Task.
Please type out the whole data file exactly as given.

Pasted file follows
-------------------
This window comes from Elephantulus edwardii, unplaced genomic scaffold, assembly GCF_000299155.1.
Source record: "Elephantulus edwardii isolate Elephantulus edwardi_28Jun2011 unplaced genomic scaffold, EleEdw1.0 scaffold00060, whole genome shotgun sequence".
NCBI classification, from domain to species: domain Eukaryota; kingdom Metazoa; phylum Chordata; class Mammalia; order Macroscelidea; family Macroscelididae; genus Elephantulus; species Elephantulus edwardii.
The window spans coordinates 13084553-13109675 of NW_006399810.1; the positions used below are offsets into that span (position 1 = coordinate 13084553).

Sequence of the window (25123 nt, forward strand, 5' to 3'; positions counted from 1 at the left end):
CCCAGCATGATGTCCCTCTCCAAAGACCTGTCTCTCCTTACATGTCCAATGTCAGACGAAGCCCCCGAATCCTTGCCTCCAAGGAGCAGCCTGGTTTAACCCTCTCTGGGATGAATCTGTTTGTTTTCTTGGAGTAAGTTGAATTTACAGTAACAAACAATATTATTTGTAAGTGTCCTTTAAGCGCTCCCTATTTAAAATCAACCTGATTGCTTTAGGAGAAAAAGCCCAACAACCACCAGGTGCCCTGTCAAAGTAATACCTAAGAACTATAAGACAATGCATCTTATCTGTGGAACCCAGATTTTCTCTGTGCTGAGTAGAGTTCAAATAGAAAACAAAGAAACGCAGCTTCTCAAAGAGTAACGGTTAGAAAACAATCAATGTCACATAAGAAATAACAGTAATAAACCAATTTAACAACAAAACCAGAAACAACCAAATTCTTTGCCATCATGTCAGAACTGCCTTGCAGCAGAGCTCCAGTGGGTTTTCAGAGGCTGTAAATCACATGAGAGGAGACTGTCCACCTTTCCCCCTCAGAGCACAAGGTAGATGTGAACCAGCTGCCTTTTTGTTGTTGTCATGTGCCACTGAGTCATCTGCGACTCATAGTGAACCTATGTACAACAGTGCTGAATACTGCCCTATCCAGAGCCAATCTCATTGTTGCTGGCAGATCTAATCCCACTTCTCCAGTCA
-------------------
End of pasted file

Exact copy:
This window comes from Elephantulus edwardii, unplaced genomic scaffold, assembly GCF_000299155.1.
Source record: "Elephantulus edwardii isolate Elephantulus edwardi_28Jun2011 unplaced genomic scaffold, EleEdw1.0 scaffold00060, whole genome shotgun sequence".
NCBI classification, from domain to species: domain Eukaryota; kingdom Metazoa; phylum Chordata; class Mammalia; order Macroscelidea; family Macroscelididae; genus Elephantulus; species Elephantulus edwardii.
The window spans coordinates 13084553-13109675 of NW_006399810.1; the positions used below are offsets into that span (position 1 = coordinate 13084553).

Sequence of the window (25123 nt, forward strand, 5' to 3'; positions counted from 1 at the left end):
CCCAGCATGATGTCCCTCTCCAAAGACCTGTCTCTCCTTACATGTCCAATGTCAGACGAAGCCCCCGAATCCTTGCCTCCAAGGAGCAGCCTGGTTTAACCCTCTCTGGGATGAATCTGTTTGTTTTCTTGGAGTAAGTTGAATTTACAGTAACAAACAATATTATTTGTAAGTGTCCTTTAAGCGCTCCCTATTTAAAATCAACCTGATTGCTTTAGGAGAAAAAGCCCAACAACCACCAGGTGCCCTGTCAAAGTAATACCTAAGAACTATAAGACAATGCATCTTATCTGTGGAACCCAGATTTTCTCTGTGCTGAGTAGAGTTCAAATAGAAAACAAAGAAACGCAGCTTCTCAAAGAGTAACGGTTAGAAAACAATCAATGTCACATAAGAAATAACAGTAATAAACCAATTTAACAACAAAACCAGAAACAACCAAATTCTTTGCCATCATGTCAGAACTGCCTTGCAGCAGAGCTCCAGTGGGTTTTCAGAGGCTGTAAATCACATGAGAGGAGACTGTCCACCTTTCCCCCTCAGAGCACAAGGTAGATGTGAACCAGCTGCCTTTTTGTTGTTGTCATGTGCCACTGAGTCATCTGCGACTCATAGTGAACCTATGTACAACAGTGCTGAATACTGCCCTATCCAGAGCCAATCTCATTGTTGCTGGCAGATCTAATCCCACTTCTCCAGTCA